You are looking at 1 - 10 of 29,641 items for
This chapter takes a long-run view on how preindustrial political economy conceptualized, regulated and designed markets in the age of capitalism’s ascendancy. Drawing on select treatises from the scholastics to later ordoliberalism, the chapter examines how people framed and configured market economy and capitalism over the longer run. Often these entailed a physical-spatial dimension, from the layout of market stalls to the hours of market access and trading times. Features of these long-gone political economies continued to shape European economic practices to the present day. And they helped achieve long-term economic growth.
This chapter moves on to another field of empowering capitalism in the preindustrial age, looking at origins of creativity in manufacturing. It does so through a focus on economic writings and ideas. During the Renaissance, manufacturing became conceptualized as the main source of the wealth of nations. Somewhat unoriginally – given that many other authors had used the example as a case in point before – Smith’s Wealth of Nations (1776) commences with the example of a (pin) manufactory. But rather than discussing the full implications in terms of value-added and creativity, Smith chose to proceed by demonstrating that the true origin of wealth lay in the division of labour, improving the distributional efficiency of the existing market systems. But even for a preindustrial economy – Smith’s template of analysis – this wasn’t completely the case; political economy had much more in stock. Smith thus missed a great opportunity – where did the wealth of nations originate?
This chapter looks at a neglected conceptual history of capitalism’s temporalities. Knowing about the future has been one of the key ingredients of economic modernity. In modern capitalism the future is unknown but principally open, plannable and manageable. At least, that is the illusion, the conviction that humans equipped with instruments of reason, rationality and science may make reasonable forecasts about their future. Notions of an economic future had existed since the Middle Ages. The commercial revolutions in business, banking and commerce that had paved the material foundations of the Italian Renaissance cannot be imagined without some sort of future vision. But these were limited to specific actors and types of activities. Post-1600 models were different. They extended the realm of actors and number of individual open futures, desacralizing the human future from the general biblical context, within which most future visions before 1600 had firmly rested.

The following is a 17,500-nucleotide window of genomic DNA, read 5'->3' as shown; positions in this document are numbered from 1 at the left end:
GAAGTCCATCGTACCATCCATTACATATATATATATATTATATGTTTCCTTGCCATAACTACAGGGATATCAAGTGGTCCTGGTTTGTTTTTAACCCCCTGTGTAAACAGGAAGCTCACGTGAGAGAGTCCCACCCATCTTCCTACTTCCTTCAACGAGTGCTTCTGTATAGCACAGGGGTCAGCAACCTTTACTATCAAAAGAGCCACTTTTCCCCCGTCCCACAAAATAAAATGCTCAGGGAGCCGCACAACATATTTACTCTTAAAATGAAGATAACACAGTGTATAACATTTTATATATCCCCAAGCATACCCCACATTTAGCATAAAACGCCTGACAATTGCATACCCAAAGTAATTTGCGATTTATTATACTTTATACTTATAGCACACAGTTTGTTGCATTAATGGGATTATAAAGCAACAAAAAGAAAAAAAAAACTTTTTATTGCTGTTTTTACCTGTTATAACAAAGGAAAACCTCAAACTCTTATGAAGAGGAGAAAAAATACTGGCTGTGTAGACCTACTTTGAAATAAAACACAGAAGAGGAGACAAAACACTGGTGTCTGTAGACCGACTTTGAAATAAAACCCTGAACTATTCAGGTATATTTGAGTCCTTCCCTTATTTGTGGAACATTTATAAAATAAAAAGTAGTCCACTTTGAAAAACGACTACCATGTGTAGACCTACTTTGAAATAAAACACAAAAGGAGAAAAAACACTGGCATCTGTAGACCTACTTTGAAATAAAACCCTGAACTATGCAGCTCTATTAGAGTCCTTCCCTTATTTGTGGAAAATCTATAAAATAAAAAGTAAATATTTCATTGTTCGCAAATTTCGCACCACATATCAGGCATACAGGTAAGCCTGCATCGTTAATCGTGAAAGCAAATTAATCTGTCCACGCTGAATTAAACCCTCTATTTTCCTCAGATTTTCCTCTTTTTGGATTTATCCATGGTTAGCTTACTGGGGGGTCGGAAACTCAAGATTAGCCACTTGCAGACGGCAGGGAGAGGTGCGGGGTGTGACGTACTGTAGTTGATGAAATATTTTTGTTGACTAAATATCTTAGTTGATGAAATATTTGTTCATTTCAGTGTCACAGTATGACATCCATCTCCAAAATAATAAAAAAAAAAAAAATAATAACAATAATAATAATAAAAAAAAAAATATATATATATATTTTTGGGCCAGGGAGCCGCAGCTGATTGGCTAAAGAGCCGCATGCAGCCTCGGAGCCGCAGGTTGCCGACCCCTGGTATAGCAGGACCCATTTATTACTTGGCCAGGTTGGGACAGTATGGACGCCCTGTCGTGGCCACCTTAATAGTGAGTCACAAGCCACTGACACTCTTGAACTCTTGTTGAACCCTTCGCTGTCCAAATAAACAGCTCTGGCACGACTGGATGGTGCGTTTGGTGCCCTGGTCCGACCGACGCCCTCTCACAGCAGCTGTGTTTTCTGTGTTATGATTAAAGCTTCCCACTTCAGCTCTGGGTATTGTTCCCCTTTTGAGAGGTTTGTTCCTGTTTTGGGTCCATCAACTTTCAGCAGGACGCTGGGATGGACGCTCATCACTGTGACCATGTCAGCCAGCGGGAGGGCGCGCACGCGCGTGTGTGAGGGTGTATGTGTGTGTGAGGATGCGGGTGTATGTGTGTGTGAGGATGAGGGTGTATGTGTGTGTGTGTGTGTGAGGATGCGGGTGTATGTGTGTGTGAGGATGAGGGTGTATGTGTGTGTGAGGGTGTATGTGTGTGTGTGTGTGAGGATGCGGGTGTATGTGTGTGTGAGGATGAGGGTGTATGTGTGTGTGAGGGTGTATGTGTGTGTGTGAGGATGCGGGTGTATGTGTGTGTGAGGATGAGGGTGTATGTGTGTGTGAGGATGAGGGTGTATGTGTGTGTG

Laying out argument and context for the book, the chapter argues that the history of modern capitalism and economic development commenced in the Renaissance. Contrary to many modern scholarly myths, capitalism was neither invented in the Anglosphere or the Netherlands, nor was capitalism a ‘second language’ to continental newcomers. There is an oft-acclaimed modern myth going back to Adam Smith’s Wealth of Nations that claims that commerce and trade established the foundations for modern good governance, but in fact it was the other way round. Governance and economic order provided the foundations for economic development, and since the Renaissance a rich political economy literature – often subsumed under labels such as ‘mercantilism’ or ‘cameralism’ – had emerged that provided the key political-economic foundations for positive economic development. Looking at the experiences of the early modern German-speaking lands – which were radically different from the British (and Dutch) way in neither tune nor practice – I aim to rehabilitate the contributions made by continental mercantilist-cameralist political economy laying the foundations of capitalism and modern economic growth in the longue durée.